Daily Bites: Week of July 9
Jul 10: South Sudan Marks First Anniversary
South Sudan became the youngest country in the world when it gained independence from Sudan last year. We had written about it here. On July 9, the country marked its first anniversary with plenty of fanfare. Crowds took to the streets of the capital Juba on Monday, with people crammed into cars driving around the city and honking horns.
However, not all is rosy. The impoverished country has spent the past year wracked by border wars with Sudan (whom it gained independence from) and internal violence between warlords. Sudan's claims over oilfields that border the two has resulted in a shutdown of oil production and loss of revenue. South Sudan remains one of the world's poorest countries, where even the most basic infrastructure, such as roads, electricity and water distribution networks, is lacking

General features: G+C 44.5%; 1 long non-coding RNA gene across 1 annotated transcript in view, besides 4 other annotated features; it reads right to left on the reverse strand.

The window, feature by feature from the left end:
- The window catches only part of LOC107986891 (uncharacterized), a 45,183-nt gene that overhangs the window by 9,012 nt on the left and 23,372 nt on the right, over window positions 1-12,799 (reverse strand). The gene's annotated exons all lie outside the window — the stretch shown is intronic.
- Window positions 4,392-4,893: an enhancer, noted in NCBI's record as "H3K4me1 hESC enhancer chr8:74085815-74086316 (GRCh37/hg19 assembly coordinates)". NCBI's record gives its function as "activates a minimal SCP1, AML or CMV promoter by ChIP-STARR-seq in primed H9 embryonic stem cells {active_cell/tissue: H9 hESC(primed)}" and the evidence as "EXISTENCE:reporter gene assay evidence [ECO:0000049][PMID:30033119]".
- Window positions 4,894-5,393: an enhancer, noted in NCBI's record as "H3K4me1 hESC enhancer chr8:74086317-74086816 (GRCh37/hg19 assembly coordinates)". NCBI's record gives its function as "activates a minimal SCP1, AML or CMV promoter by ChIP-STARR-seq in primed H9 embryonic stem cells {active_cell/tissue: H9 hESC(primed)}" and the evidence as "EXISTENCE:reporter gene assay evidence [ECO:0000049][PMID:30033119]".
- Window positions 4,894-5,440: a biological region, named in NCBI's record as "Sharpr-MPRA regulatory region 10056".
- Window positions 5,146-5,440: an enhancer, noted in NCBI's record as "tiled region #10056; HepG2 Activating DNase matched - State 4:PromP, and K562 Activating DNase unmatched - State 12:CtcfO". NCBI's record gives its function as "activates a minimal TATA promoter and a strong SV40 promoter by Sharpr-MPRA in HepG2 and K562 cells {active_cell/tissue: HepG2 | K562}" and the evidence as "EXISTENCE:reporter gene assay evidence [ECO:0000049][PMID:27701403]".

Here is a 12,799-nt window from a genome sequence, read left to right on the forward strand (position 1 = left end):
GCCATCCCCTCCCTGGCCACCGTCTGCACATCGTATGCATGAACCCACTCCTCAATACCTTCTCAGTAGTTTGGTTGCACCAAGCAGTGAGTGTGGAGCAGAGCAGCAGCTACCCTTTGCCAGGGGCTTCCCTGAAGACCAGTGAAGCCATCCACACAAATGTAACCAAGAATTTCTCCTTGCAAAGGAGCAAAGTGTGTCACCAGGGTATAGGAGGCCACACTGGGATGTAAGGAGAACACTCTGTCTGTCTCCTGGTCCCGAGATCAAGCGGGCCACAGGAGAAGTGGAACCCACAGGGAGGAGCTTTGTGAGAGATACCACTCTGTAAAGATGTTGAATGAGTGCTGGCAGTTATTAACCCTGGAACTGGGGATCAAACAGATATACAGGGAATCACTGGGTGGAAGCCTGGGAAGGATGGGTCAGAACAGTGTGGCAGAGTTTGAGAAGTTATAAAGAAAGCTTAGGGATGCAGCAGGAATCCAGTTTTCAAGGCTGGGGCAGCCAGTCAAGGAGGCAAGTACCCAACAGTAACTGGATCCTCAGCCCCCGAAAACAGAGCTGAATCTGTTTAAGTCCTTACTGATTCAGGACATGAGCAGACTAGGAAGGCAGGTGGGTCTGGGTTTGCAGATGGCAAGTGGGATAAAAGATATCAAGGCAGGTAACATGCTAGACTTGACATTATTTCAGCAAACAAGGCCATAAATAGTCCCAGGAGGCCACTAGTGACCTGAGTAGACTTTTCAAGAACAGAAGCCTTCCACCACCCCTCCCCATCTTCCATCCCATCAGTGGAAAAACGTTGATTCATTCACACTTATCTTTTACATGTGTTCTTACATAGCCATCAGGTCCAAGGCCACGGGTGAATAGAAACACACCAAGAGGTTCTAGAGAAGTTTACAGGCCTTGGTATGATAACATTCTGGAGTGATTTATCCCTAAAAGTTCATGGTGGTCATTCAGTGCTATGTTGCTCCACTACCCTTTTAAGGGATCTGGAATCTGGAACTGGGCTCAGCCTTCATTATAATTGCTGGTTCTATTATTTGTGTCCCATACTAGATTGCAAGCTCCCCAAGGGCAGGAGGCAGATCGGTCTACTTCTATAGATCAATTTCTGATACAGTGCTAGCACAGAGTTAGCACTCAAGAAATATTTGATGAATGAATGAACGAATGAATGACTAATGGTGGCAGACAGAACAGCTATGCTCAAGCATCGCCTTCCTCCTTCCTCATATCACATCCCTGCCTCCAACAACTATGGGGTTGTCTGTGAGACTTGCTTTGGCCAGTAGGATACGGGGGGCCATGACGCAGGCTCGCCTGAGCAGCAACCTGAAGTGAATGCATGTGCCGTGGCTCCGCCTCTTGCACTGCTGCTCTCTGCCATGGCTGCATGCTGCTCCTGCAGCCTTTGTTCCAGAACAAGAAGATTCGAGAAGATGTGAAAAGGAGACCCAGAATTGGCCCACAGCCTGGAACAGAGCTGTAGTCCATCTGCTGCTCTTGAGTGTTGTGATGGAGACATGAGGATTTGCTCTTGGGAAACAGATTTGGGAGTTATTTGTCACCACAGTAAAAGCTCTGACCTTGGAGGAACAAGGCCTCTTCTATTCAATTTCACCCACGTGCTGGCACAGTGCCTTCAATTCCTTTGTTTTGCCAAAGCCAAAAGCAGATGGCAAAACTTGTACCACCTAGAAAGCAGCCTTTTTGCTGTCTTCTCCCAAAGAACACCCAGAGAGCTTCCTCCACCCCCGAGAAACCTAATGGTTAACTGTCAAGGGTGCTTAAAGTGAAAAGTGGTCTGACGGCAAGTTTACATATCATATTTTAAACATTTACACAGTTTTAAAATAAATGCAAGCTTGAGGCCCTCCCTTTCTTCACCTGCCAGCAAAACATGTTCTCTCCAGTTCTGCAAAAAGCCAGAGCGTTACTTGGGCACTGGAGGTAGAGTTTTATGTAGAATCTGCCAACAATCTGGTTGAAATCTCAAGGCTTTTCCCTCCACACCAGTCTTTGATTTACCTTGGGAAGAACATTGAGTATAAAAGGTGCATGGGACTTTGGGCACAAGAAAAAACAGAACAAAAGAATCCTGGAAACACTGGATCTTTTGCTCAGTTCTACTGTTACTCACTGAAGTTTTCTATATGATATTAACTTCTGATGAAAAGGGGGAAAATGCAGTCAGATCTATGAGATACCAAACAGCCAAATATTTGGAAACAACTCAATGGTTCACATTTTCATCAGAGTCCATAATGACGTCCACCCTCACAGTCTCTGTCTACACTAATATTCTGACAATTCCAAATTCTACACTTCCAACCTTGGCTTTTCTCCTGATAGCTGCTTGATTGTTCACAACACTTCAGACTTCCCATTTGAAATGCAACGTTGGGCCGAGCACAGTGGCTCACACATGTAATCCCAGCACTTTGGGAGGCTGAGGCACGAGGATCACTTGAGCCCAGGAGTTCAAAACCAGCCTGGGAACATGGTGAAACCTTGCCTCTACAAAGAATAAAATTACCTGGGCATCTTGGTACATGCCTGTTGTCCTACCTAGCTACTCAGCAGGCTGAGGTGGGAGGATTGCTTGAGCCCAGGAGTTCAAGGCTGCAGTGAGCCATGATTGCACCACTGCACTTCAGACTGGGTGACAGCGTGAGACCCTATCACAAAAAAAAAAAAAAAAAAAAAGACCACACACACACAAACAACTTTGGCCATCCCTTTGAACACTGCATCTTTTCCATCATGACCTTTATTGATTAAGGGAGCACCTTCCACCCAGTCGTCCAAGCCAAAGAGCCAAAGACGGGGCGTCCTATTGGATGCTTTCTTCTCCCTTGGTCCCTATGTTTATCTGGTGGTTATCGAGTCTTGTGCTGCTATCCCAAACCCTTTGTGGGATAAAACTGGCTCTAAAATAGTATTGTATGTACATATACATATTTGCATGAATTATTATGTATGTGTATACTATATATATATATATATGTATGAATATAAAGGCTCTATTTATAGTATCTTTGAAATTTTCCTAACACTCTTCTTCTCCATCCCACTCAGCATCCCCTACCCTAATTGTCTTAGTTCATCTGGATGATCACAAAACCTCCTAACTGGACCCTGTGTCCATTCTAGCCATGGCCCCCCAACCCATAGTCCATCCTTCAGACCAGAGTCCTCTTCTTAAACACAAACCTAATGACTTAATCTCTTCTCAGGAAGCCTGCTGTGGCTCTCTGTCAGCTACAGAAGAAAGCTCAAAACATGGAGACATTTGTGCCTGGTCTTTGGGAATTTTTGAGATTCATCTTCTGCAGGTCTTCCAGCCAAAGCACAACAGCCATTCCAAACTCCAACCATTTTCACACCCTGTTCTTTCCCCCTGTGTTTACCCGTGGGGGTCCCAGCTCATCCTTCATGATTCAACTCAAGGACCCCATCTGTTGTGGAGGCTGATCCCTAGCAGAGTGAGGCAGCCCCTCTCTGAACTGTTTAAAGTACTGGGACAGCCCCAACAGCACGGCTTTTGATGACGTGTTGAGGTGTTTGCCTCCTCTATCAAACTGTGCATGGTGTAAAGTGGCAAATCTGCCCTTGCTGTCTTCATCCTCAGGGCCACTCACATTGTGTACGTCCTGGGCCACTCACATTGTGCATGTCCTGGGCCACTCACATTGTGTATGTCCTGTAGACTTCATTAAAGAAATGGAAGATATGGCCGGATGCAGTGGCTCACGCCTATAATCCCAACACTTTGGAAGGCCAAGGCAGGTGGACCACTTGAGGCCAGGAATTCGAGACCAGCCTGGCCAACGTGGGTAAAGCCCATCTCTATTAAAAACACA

The country president Salva Kiir is hopeful his country will be in a better shape by this time next year.
Jul 9: Egypt's President vs. Military
Egypt's new President Mohamed Mursi in his first major act as the new leader is already challenging the country's military. We had written here about how Egypt's military, which has ruled the country virtually for decades, had dissolved the country's elected Parliament in June -- just before the presidential elections. They had contented that the Muslim Brotherhood party (to which Mursi belongs) had won seats reserved for independent candidates.
Mohamed Mursi has ordered the parliament to reconvene and set a date for new elections. Egypt's military had opposed Mursi's decree as a violation of the Supreme Court's decision. But in a show of support for the President, the Parliament did meet for an hour. It will be interesting to see how this power struggle will play out in the future. Democracy can certainly be a messy affair as U.S Secretary of State Hillay Clinton put it.